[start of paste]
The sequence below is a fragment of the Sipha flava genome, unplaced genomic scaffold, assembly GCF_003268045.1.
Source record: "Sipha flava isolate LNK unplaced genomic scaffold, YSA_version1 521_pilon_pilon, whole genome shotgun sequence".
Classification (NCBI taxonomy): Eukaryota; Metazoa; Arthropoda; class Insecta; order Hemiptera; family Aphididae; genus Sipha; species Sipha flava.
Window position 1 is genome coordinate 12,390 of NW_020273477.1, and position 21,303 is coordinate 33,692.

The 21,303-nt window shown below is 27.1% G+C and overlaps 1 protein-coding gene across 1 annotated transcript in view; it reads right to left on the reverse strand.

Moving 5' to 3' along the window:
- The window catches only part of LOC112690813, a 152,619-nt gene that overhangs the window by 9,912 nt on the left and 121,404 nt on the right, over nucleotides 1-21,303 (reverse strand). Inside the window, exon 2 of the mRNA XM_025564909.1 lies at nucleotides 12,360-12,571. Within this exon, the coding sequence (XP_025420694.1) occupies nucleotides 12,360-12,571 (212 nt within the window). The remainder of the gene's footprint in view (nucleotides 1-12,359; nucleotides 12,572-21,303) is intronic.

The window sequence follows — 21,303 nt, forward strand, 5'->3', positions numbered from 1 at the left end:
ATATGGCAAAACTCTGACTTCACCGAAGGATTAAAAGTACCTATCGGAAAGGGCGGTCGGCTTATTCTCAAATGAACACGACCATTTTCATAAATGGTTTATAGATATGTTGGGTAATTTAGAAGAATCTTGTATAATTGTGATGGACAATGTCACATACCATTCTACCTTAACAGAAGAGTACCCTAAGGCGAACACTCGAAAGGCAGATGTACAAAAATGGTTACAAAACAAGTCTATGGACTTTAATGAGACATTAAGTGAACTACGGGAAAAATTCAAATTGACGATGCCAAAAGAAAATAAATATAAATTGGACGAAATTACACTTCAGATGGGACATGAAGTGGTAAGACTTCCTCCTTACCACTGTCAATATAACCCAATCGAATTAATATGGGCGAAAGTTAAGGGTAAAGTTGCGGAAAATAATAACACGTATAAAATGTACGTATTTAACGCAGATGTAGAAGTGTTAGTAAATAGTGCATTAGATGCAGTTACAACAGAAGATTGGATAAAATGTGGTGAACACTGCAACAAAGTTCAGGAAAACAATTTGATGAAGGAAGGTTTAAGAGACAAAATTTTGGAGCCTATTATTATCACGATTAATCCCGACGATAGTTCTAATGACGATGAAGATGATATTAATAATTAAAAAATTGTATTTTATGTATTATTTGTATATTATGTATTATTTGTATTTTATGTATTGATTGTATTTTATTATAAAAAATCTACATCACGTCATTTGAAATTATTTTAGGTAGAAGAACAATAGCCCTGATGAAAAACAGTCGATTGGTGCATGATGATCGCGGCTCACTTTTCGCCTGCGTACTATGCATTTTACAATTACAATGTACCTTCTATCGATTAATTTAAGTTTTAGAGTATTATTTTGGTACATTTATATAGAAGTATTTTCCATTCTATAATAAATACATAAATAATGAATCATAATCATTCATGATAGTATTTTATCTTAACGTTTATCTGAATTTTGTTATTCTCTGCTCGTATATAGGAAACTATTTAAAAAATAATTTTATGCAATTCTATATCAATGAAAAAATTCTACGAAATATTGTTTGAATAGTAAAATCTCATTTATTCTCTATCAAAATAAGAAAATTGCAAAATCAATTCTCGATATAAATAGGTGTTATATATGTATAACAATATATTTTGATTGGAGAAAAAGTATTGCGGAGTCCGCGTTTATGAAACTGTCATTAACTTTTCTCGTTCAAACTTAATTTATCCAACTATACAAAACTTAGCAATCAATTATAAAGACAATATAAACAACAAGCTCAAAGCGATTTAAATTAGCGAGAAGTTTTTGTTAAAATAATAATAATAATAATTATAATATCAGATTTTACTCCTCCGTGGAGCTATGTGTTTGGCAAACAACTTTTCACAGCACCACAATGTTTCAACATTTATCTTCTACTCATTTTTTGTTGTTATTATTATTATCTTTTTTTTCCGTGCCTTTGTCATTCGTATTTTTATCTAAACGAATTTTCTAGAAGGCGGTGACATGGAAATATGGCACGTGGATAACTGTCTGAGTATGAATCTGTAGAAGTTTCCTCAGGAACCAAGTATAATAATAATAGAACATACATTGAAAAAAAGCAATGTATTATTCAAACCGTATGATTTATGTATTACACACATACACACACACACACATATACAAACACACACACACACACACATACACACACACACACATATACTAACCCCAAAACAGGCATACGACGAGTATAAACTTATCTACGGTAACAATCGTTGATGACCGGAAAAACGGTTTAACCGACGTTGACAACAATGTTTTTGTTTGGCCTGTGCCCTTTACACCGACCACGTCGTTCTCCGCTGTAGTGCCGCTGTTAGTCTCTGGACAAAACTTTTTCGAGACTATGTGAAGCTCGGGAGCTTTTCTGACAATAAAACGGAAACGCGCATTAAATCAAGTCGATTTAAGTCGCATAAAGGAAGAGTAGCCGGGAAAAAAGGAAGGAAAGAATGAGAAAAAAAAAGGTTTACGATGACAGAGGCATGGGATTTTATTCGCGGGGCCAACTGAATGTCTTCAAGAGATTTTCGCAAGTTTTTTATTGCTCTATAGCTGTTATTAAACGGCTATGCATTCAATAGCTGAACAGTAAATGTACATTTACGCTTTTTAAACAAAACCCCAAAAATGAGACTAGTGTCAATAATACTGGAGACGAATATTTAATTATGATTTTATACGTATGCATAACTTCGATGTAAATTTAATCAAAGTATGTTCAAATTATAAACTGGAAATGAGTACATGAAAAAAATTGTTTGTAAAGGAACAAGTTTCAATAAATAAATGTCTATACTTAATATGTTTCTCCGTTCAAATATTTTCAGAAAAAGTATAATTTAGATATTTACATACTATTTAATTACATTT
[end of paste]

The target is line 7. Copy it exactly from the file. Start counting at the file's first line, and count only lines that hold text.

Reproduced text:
- The window catches only part of LOC112690813, a 152,619-nt gene that overhangs the window by 9,912 nt on the left and 121,404 nt on the right, over nucleotides 1-21,303 (reverse strand). Inside the window, exon 2 of the mRNA XM_025564909.1 lies at nucleotides 12,360-12,571. Within this exon, the coding sequence (XP_025420694.1) occupies nucleotides 12,360-12,571 (212 nt within the window). The remainder of the gene's footprint in view (nucleotides 1-12,359; nucleotides 12,572-21,303) is intronic.